Being a good lil’ greenie, I try to throw as little waste in the garbage as possible. When it comes to plant-based waste, I usually compost it. Well, not “compost” so much as recycle: instead of a compost bin, I scatter my plant waste in a field at the back of my property, and let the critters have their way with it.
Scraps are dealt with pretty swiftly this way, actually; for example, I had to discard many wheelbarrows full of rotten and half-nibbled apples and pears last summer. I dumped it all in the pasture nearest my house, because that wheelbarrow was just too heavy to cart any further. The bees, butterflies and (I assume) deer got to work on the heaps fairly quickly, and six months later, there’s barely a trace of the fruit piles.
(Click through to embiggen and see all the little buggers.*)
During the spring, summer and fall, I’ll usually gather banana peels, potato skins, watermelon rinds and the like in a garbage bin in the garage, and empty it out as needed. It starts to smell if I leave it out too long, but it rarely sits for more than a day or two; leaves and sticks fill it quickly. Or if I’ve got a few minutes to spare, I’ll walk to the perimeter of the property and toss my waste as soon as I’ve made it, while the evening’s dinner is cooking or whatever.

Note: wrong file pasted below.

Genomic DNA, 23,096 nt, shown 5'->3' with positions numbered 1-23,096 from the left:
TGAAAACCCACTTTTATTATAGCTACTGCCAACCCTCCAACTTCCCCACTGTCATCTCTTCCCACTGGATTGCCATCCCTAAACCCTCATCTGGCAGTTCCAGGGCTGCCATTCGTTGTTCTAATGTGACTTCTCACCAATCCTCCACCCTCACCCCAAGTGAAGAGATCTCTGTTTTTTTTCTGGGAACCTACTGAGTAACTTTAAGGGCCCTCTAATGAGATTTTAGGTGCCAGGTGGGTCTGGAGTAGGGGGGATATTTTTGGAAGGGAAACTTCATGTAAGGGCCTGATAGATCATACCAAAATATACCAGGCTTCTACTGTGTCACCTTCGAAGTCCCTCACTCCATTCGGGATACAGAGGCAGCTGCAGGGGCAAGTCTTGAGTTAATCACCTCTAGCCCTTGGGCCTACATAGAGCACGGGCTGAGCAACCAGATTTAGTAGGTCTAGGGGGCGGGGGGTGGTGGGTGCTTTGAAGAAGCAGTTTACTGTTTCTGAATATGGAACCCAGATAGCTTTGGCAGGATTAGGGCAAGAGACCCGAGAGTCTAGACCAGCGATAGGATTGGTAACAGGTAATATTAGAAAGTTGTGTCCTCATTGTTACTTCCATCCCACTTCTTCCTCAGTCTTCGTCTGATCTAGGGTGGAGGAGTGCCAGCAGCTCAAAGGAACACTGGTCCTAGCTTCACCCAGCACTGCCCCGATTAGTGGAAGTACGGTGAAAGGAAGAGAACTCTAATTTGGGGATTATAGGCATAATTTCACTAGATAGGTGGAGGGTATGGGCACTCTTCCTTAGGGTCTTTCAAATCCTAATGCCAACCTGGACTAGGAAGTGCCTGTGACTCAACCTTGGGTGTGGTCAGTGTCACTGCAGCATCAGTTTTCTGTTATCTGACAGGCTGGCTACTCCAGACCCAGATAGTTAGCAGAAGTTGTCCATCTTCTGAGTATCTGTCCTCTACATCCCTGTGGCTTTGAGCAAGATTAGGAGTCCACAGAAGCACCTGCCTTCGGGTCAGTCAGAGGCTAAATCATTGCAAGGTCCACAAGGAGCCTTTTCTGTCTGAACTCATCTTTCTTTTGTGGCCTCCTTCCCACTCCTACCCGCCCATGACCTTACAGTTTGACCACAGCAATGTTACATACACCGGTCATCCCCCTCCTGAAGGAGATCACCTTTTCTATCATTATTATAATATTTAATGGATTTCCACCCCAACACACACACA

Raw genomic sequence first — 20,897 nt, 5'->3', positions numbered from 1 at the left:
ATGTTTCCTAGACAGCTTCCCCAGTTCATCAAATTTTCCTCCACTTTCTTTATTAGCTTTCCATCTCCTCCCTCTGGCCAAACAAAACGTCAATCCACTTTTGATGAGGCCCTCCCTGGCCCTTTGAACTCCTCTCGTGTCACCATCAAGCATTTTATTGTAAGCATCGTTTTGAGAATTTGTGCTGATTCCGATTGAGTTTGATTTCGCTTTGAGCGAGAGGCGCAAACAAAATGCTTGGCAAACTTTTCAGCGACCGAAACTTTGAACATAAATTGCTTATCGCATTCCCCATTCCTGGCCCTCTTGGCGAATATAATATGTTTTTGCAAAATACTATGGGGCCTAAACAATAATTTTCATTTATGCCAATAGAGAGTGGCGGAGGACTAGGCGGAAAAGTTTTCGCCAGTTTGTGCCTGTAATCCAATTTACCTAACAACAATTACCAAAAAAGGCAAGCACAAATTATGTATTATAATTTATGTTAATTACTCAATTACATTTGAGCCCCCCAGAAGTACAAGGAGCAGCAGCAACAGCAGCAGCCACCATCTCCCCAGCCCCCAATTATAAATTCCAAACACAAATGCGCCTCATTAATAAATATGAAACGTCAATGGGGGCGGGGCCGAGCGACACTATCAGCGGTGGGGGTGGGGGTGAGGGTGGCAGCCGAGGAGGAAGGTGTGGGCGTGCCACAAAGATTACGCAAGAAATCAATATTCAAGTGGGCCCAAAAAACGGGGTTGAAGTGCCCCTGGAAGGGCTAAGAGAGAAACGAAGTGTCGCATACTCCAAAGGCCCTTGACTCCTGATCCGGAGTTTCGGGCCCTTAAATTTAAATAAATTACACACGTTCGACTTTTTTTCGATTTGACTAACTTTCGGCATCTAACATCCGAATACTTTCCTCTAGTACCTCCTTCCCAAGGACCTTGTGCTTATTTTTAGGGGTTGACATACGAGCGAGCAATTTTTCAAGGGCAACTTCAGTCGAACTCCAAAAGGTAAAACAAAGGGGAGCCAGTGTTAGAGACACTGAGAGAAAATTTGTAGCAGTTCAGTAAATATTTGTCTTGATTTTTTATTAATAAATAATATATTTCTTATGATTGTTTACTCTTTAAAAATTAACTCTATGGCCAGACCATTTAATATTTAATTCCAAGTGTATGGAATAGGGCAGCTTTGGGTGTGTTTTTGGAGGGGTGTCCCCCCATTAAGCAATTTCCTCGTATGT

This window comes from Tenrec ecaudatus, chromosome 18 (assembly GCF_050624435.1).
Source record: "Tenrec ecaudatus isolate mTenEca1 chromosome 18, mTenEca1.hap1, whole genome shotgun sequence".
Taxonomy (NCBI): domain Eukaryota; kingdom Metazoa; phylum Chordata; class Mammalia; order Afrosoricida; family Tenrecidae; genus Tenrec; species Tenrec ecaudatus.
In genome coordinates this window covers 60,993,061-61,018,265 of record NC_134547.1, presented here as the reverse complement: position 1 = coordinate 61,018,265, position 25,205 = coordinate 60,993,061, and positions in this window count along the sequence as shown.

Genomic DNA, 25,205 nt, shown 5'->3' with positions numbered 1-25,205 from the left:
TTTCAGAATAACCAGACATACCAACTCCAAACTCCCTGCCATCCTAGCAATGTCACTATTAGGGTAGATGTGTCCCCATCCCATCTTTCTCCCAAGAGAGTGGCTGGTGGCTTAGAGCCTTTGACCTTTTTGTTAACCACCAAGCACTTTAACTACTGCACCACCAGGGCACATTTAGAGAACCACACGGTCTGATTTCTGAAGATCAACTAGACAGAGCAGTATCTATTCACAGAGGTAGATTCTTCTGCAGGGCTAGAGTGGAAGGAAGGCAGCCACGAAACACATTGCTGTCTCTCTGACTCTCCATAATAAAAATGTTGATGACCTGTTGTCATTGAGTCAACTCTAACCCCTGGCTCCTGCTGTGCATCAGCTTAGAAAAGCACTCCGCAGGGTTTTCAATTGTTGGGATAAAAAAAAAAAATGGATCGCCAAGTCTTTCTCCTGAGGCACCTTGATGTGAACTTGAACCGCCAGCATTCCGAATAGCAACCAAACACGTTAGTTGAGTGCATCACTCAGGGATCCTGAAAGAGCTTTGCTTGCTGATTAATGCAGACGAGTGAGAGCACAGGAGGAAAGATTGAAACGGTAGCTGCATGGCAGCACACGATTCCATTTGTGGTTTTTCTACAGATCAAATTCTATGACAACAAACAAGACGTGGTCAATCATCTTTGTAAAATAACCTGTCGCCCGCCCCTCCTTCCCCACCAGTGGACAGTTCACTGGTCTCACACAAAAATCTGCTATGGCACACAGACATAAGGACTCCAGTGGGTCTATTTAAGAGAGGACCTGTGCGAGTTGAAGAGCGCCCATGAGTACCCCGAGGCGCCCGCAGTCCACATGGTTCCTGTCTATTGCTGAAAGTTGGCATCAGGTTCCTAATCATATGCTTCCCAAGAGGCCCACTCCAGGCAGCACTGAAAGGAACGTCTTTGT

Naturally, in the coldest months of the year, I’ve no inclination to go for a stroll – not even out to the barn. And storing food waste in the attached garage isn’t really an appealing prospect. So sometimes I find myself getting lazy and (*gasp*) tossing orange peels in the garbage. Bad Kelly, bad! Since I’ve been doing more and more cooking lately, I wanted to make it as pain-free as possible to recycle my plant waste, so I won’t find myself tempted to send it to the landfill.
Here’s what I came up with: when I generate plant waste, I toss it in a designated Tupperware container, which I then store in the fridge or freezer (whichever has some extra space). When the weather’s sufficiently agreeable, I’ll go recycle whatever I’ve gathered, and start the process anew. Of course, the freezer is the safer choice, but I haven’t yet had anything go moldy or goo up in the fridge (*fingers crossed*). I suppose our wacky Midwestern 75 degrees one day, wind chill of zero degrees the next day, winters help; so far I’ve been able to discard of my waste once every 7 to 10 days.
If you find yourself getting lazy about your composting in the winter months, give it a try. What works for you?
* Can you tell that I’m totally jazzed for spring?!